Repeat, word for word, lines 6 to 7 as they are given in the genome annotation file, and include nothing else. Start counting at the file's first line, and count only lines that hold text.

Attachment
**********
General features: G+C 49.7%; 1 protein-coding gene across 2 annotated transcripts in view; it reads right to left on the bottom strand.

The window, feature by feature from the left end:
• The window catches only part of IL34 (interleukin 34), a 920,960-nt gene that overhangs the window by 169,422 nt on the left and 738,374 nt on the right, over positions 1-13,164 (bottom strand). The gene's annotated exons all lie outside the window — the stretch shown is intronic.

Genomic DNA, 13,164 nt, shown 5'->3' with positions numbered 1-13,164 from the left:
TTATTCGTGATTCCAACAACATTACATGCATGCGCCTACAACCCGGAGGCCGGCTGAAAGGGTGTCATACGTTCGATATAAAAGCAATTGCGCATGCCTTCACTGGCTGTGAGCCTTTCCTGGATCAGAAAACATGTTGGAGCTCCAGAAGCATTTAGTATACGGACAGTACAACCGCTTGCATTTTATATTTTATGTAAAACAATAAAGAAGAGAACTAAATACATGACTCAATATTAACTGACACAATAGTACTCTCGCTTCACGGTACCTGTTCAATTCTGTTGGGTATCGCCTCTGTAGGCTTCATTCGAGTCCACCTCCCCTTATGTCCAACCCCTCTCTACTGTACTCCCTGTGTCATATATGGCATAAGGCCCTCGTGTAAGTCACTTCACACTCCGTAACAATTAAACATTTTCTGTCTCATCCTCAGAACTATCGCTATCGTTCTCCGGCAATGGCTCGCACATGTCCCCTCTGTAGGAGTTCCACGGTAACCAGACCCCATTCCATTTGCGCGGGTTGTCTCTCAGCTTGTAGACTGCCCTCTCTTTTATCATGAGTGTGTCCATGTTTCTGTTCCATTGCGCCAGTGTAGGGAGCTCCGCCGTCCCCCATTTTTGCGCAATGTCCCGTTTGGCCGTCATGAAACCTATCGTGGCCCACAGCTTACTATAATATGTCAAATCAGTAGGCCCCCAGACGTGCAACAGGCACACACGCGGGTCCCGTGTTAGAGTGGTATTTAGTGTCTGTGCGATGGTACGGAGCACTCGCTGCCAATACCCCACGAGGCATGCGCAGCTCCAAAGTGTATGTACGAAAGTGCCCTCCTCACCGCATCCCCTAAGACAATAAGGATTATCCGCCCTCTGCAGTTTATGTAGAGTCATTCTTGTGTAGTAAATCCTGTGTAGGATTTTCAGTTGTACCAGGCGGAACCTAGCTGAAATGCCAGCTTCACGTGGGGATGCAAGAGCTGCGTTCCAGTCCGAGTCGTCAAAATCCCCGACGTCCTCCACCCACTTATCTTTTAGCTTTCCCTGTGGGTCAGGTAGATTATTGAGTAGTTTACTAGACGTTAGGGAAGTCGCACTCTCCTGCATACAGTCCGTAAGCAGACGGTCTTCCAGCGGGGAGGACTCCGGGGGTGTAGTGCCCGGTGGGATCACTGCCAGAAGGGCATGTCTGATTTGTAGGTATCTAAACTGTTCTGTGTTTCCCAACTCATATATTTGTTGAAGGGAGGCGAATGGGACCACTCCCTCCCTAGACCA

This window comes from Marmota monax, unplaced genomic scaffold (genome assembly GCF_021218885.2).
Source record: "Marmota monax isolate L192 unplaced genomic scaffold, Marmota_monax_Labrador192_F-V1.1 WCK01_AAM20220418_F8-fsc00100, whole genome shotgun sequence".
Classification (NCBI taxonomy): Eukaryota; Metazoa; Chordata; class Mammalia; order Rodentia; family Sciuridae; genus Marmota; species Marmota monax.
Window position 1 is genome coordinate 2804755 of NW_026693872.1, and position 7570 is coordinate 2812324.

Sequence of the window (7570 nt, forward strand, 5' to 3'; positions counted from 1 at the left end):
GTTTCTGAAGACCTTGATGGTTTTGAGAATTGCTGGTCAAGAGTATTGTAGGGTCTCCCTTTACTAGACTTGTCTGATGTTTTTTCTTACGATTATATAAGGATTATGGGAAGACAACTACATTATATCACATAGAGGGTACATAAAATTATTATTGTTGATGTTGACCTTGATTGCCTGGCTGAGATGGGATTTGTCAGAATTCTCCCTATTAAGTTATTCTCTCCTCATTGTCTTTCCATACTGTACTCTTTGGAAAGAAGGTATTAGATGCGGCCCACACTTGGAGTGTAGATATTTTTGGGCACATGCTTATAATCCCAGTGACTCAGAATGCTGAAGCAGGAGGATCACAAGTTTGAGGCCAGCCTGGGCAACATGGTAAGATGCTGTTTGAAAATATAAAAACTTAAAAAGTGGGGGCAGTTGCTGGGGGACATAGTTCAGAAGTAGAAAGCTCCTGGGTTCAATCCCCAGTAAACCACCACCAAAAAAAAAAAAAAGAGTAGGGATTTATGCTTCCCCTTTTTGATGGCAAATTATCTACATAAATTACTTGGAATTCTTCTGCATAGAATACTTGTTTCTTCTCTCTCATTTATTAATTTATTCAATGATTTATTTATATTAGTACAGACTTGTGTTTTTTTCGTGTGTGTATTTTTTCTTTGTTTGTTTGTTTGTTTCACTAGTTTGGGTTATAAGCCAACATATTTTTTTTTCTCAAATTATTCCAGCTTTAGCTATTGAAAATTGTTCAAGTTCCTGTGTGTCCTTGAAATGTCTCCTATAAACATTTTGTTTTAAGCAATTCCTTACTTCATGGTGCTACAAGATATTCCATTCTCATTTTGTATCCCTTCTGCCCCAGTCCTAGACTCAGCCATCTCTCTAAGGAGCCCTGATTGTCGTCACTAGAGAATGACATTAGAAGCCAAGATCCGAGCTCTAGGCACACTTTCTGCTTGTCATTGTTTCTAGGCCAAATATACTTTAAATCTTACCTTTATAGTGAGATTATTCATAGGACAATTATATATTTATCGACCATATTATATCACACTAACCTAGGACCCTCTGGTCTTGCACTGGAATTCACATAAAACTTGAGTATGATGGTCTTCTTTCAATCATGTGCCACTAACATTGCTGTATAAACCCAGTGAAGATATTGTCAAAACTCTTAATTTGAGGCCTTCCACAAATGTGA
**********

This window comes from Marmota monax, unplaced genomic scaffold (genome assembly GCF_021218885.2).
Source record: "Marmota monax isolate L192 unplaced genomic scaffold, Marmota_monax_Labrador192_F-V1.1 WCK01_AAM20220418_F8-fsc00100, whole genome shotgun sequence".